The stadium project dominated much of the discussion during a BMA work session Monday afternoon, where city leaders were having their final look at Kingsport’s five-year capital improvement plan.
The CIP contains a number of projects and equipment purchases for the city, the school system and the water and sewer department. Some items are fully funded within one of those five years; others are funded over a number of years.
Three months ago to the day the BMA got its first look at the CIP, and in that time city leaders, for the most part, have been focusing their efforts on the projects funded during the next fiscal year, which begins July 1.
The most notable item has been the renovation and expansion of J. Fred Johnson Stadium, a project that adds 1,500 new seats, a new press box and new areas for concessions, improved handicapped accessibility and new restrooms along with wider aisles and handrails, an elevator and new covered concourses.
The project also includes a 1,200-square-foot dressing room near first base for visiting football and baseball teams, with family bathrooms available for non-athletic events.
Consultants have estimated the project costing $4.2 million, but local contractors say the work is more in the $5.1 to $5.3 million range. Last week, Kingsport accepted bids for the project, with the low one at $5.4 million and the high one around $6 million.
“Those bids are high. We’ve talked with the low bidder, and they’re willing to do what they can to help reduce (that amount), but they’re going to have a hard time reaching the $4.6 million range,” City Manager John Campbell told the BMA on Monday. “We’re likely to reject all those bids.”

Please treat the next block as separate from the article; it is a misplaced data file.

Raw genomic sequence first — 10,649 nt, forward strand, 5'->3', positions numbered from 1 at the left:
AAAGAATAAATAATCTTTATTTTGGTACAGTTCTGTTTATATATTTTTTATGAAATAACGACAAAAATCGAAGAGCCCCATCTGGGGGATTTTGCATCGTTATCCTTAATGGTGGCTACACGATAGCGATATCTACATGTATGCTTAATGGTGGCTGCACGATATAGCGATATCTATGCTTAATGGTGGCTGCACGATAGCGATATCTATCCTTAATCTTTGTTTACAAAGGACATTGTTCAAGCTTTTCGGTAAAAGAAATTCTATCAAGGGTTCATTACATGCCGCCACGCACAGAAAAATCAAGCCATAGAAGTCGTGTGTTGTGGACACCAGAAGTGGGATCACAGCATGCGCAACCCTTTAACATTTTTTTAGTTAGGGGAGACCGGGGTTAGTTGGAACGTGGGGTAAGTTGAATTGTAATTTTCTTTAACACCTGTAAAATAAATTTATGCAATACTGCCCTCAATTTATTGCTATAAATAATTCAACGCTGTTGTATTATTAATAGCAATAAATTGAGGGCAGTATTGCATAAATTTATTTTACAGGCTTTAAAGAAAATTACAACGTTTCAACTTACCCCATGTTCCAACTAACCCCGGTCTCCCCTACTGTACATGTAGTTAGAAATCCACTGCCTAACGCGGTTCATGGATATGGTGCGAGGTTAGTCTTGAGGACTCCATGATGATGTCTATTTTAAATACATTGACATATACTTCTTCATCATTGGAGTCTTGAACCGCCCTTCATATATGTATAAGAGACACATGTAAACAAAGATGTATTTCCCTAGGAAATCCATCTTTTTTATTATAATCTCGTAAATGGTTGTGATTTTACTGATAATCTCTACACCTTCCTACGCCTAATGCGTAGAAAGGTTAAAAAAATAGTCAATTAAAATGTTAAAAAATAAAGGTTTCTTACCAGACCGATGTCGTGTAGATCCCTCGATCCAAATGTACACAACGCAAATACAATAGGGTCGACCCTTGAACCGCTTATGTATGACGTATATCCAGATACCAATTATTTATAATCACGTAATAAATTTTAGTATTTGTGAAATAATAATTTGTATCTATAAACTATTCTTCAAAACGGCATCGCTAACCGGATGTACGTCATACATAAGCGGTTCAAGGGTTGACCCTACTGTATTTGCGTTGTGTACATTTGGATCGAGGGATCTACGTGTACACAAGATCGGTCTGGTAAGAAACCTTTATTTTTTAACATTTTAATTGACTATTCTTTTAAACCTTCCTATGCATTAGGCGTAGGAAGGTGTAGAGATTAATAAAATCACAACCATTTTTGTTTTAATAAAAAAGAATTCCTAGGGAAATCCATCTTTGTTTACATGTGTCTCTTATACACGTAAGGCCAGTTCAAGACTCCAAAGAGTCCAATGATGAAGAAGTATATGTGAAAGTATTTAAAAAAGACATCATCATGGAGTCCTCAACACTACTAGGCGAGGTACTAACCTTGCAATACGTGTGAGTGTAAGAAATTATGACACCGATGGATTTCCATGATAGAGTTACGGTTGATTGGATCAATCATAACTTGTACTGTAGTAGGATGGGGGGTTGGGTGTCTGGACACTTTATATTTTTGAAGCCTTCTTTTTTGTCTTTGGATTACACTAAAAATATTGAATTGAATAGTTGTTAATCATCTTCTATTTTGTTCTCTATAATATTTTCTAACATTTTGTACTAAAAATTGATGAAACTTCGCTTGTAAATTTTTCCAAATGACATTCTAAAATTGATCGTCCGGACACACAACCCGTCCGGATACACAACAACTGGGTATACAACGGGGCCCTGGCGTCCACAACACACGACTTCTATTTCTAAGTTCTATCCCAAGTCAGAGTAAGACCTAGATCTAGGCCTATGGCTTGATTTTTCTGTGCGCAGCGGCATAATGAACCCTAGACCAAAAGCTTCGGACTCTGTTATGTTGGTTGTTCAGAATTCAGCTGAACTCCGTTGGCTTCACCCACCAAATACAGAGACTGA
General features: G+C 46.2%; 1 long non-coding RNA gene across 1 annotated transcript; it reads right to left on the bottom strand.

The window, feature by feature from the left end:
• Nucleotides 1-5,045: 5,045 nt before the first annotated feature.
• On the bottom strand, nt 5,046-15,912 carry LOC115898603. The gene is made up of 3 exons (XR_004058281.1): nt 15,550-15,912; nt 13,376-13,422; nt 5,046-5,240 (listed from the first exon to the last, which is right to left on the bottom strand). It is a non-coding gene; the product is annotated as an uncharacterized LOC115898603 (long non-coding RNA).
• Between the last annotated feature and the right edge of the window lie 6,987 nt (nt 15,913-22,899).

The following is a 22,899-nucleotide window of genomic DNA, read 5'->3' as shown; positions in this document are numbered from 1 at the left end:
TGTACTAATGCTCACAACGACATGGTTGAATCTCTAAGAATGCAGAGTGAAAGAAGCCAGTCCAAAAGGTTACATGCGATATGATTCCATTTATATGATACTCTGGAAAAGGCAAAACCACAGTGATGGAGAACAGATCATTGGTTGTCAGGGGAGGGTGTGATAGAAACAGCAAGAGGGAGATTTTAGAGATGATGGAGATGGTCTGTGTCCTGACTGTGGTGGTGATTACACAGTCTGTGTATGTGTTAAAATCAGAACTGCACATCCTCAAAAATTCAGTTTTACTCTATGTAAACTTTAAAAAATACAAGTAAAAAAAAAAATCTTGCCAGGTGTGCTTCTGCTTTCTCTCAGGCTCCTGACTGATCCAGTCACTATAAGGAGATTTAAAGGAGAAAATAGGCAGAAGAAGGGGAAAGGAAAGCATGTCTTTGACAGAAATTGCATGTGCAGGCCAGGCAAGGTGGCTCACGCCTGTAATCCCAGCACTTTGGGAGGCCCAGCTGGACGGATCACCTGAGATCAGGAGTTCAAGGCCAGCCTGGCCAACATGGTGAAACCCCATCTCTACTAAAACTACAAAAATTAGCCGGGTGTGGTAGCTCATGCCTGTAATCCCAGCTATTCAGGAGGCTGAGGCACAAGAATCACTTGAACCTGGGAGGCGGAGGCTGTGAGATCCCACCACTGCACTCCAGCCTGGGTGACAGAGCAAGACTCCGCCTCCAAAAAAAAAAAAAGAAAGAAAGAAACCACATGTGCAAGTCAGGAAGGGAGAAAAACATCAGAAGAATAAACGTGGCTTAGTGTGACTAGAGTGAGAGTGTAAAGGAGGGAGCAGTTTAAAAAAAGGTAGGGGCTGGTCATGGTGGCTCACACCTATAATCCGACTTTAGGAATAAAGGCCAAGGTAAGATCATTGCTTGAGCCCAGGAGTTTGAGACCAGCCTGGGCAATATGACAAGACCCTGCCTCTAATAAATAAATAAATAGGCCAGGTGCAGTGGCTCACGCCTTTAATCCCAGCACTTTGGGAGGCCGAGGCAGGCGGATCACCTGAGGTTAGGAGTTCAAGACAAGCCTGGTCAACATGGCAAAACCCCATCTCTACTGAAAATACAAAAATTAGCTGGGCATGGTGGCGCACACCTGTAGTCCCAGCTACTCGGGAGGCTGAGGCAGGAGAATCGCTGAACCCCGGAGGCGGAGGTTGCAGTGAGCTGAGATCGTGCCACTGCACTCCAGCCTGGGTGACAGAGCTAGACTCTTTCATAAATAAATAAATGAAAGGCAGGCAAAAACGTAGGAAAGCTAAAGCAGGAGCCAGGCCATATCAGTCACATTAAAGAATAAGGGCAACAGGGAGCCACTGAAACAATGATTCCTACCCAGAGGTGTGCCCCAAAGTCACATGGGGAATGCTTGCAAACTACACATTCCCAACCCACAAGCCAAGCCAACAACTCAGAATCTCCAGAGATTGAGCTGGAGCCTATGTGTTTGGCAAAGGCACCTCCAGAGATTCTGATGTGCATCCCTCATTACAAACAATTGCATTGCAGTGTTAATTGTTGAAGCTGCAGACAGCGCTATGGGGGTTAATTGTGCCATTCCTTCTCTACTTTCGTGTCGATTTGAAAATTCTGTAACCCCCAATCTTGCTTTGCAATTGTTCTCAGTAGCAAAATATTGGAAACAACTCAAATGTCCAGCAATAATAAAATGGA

CHA Sports, a New York-based sports facility design company, has been working with Kingsport City Schools, the city of Kingsport and a citizens committee for more than a year on the project, coming up with conceptual drawings and designs, along with the $4.2 million cost estimate for the work.
Kingsport paid CHA Sports $250,000 for the schematic design, design development and pre-preparation of construction drawings for the stadium project, which at the time Campbell said should give the city a very accurate cost of the project.
“This company should not be let back in the door. They took us to the cleaners for $250,000,” Mayor Dennis Phillips said. “I’d have a real hard time giving them an extra $10.”
Campbell said CHA Sports has indicated it would continue to see the stadium project through with no additional cost to the city.
In the end, the BMA advised Campbell to see if anyone would be willing to do the stadium work for a guaranteed maximum price with a construction manager — a process Kingsport used with the aquatic center to help keep the cost within a certain budget.
Campbell said he would feel comfortable with a $4.6 million figure; Phillips said his comfort level was $4.2 million, but ultimately $4.4 million was the agreed upon target number.
Campbell has included $4.4 million in the proposed CIP for the project, noting the $200,000 increase from the original $4.2 million was because of the addition of the locker room building.